Submitted by Penni Holdham, CSEP
Carl Jung says it well... “The creation of something new is not accomplished by the intellect - but by the play instinct arising from inner necessity.”
A human being is wired to play. This is a well-documented component of childhood development. Play builds physical, emotional, cognitive and intuitive attributes and is as elemental as shelter, sustenance and clothing. The benefits of play continue into adult and senior life. The values realized through active play serve the unique human ability to create and innovate.
Play is defined as ‘self-chosen, self-directed’ activity. Creators are naturally drawn to play. Play revs up the creative engine; fires up the senses; and, fuels the drive to create.
Society’s attitudes toward play changes between childhood and adulthood. Often ‘play’ in adulthood is rated as a waste of time, an escape, or form of avoidance rather than an essential aspect of healthy living. While unfortunate, it is understandable when there is less available time to be playful when immersed in the everyday adult life - as parent, provider, care-giver, leader, employer, and so on.
Artists are lucky if they can maintain their adult commitments and sustain their creative play. Carving out playtime in a busy schedule of priorities often means this time is unintentionally sacrificed. When adults do find time to play, they often describe their play activity as puttering, dabbling, playing around, experimenting or exploring. The reference to play by no means undermines the talent, skills and spirit a creator brings to their work.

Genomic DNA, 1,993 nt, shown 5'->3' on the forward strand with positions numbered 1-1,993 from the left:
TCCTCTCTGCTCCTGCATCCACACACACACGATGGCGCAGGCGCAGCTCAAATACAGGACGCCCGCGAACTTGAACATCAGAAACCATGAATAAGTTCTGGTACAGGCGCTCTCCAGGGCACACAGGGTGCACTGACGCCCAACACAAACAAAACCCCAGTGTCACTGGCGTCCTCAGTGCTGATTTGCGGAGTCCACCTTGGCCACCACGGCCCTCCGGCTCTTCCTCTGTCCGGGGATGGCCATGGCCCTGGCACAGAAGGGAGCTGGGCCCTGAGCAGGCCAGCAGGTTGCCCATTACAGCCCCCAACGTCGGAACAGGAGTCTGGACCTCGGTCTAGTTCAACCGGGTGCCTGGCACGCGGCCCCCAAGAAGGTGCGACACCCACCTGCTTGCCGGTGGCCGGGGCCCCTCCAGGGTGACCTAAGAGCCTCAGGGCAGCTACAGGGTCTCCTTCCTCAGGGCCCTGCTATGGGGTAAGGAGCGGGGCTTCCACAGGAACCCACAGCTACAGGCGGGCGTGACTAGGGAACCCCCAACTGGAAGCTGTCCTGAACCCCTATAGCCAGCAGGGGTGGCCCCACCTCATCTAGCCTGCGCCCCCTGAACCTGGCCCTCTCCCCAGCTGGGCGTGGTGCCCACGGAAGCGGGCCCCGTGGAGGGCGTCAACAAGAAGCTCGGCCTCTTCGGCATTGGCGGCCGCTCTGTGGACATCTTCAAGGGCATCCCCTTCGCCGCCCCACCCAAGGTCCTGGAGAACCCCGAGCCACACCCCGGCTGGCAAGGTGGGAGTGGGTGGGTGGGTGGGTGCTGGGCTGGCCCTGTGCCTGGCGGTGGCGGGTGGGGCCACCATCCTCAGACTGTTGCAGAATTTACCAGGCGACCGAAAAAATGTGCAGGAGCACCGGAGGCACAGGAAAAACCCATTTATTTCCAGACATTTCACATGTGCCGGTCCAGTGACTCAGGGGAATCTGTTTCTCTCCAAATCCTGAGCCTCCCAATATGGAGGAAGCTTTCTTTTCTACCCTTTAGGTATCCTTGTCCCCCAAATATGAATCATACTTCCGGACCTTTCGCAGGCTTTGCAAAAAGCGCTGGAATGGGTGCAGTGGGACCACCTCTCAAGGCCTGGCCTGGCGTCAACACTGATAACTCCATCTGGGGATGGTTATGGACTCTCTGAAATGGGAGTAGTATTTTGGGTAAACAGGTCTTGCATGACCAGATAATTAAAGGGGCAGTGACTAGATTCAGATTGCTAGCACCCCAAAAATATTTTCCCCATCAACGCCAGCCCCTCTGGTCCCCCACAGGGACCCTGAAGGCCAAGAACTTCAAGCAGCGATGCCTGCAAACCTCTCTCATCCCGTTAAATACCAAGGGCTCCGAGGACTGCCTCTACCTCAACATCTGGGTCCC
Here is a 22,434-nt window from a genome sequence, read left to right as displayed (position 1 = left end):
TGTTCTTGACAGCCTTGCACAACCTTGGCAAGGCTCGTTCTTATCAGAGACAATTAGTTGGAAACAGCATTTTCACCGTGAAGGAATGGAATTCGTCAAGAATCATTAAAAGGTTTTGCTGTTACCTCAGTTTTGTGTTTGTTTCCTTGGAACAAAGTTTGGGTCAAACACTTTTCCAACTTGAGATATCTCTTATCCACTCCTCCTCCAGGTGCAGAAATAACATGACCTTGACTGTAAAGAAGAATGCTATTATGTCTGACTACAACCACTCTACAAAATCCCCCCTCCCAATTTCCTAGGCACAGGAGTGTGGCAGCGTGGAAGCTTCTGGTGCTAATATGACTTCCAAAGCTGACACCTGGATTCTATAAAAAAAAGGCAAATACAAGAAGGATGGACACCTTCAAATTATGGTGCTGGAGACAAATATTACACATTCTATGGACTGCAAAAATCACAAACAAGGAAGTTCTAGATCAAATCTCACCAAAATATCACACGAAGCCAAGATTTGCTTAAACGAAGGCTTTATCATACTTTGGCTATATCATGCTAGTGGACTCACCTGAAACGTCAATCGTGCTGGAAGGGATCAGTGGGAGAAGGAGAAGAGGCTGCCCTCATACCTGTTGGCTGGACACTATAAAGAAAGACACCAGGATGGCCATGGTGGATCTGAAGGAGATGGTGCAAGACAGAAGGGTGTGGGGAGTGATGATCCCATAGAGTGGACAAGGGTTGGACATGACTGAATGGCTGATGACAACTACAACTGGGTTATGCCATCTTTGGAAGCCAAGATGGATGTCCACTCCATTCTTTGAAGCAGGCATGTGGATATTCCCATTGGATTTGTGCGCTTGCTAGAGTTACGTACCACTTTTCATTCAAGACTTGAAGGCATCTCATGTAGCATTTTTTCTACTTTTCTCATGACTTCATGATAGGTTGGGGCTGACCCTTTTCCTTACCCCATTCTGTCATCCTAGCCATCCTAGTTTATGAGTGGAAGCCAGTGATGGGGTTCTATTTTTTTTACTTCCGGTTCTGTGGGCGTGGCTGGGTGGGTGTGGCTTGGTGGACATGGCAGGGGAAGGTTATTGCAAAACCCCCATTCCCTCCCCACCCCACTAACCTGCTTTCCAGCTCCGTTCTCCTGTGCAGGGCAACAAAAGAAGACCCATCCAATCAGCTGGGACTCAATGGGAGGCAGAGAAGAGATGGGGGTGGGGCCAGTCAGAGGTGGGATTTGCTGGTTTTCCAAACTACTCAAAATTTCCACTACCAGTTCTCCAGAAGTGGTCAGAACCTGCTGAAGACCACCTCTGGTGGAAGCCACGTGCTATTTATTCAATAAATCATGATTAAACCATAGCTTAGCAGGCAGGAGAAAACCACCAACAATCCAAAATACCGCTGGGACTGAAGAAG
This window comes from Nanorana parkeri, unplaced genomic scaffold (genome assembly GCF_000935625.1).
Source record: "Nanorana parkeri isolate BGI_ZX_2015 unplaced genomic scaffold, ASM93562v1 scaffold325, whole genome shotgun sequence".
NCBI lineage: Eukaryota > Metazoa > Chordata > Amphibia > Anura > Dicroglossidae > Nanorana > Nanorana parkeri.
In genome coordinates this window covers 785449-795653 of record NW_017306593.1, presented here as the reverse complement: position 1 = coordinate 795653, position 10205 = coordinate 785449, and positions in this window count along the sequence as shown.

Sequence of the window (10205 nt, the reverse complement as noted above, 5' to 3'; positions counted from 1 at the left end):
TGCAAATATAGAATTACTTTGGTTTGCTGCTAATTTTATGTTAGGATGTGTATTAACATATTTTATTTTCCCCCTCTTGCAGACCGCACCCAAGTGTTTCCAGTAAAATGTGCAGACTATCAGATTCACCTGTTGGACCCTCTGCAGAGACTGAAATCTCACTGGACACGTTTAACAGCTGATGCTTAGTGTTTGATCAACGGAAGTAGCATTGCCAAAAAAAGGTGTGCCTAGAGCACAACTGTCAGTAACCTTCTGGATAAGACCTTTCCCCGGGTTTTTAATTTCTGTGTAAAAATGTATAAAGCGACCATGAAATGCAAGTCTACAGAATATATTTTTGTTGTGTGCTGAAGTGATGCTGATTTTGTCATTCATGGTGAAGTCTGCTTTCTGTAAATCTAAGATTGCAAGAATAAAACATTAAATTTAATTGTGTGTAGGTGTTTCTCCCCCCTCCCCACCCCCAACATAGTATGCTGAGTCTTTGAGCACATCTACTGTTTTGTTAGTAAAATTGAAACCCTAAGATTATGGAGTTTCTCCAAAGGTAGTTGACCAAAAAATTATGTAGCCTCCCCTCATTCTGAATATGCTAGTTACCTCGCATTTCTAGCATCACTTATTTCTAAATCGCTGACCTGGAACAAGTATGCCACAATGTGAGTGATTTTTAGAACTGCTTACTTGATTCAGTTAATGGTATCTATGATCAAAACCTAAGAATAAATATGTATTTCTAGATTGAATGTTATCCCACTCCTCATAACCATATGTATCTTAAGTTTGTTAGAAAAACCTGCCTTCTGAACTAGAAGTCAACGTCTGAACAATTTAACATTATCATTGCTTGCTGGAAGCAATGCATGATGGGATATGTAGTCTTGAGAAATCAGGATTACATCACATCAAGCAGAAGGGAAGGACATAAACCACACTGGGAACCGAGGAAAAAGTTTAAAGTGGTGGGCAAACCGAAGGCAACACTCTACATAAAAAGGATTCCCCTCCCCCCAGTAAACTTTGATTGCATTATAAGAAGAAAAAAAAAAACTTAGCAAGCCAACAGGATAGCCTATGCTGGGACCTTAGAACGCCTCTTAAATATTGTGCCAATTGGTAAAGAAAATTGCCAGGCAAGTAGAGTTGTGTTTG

Many creators who are fortunate to earn a living from their creations are heard to say: “I can’t believe I get paid to have so much fun!” For some creators, the line between work and play can become very fuzzy.
Throughout society there is a growing trend to play-based learning and experiential engagement. People want to feel it, be it, do it. This need to engage is often achieved through various forms of creative play. Many a musician, painter or dancer has been inspired to pursue their creative drive through introduction to the arts at school.
The manufacturing world recognizes a shortage of sector innovation. Many are integrating employee ‘playtime’ into the workday. This free playtime, similar to public school recess, is delivering results in reduced stress, increased teamwork and refreshed creativity in the workforce.
Retirement provides reclaimed time and emotional space for the creative instinct to become reignited. Freedom to play in ‘seniorhood’ among the rapidly growing retired population is fostering a thriving creative economy. Seniors are at the forefront of this engagement as they come back to the concept of play and self-driven activity. Many are re-discovering their creative voice and remembering the joy this human yearning to play delivers.
There is no question that free-play and the freedom of expression is liberating and great for the mind and attitude. These foundations of play are the fuel for creative inspiration and innovation.